Suits: Everett’s 45-foot tall mountain of trash could become a multi-million dollar problem
Pressure continues to grow on officials who oversee a trash factory with a 45-foot tall pile of waste that many fear can combust at any moment.
“There’s a multimillion-dollar problem piling up in Snohomish County,” at the Everett transfer station, KTTH host Bryan Suits said.
“It chemically starts breaking down, just like hay fire,” referring to the bales of hay in Eastern Washington that get so hot they combust into flames.
“It doesn’t need as much heat as a campfire or wet wood.”
As the pile continued to enlarge, county officials addressed local concerns.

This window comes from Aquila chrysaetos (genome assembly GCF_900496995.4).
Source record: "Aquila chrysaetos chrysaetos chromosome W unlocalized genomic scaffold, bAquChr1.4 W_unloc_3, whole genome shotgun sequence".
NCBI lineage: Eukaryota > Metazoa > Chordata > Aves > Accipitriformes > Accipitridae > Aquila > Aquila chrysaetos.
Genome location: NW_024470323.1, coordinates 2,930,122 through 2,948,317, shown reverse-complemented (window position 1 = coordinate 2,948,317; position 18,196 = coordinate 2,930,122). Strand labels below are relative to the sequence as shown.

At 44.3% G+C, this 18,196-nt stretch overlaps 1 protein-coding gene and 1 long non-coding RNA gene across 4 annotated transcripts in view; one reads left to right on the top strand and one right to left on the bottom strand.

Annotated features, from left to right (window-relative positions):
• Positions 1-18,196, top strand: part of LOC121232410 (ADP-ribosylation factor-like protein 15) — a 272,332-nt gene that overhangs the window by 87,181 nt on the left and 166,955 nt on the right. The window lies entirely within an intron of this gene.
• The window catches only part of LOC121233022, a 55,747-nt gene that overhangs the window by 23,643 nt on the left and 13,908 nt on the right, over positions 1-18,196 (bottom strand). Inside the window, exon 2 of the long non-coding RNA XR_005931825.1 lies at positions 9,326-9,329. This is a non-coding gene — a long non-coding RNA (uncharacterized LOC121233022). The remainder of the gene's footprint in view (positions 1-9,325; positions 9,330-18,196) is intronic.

“We have staff that are observing the pile every hour, 24 hours a day,” Snohomish County Public Works Director Kelly Snyder said. “It could spontaneously combust within the pile itself.”
“Who gets that job?” Suits asked.
Following a KIRO 7 report on the escalating issue, officials announced temporary closures at the solid waste transfer stations and drop process to clear the heaps of trash.
The pile began forming at the beginning of April, with officials citing a lack of workers and a shortage of shipping containers as the reason it built up.
Listen to Bryan’s segment on Everett’s trash problem, the Supreme Court’s leaked opinion on Roe v. Wade, and arson in the Pacific Northwest here:
Listen to the Bryan Suits Show weekday mornings from 6–9 a.m. on KTTH 770 AM (HD Radio 97.3 FM HD-Channel 3). Subscribe to the podcast here.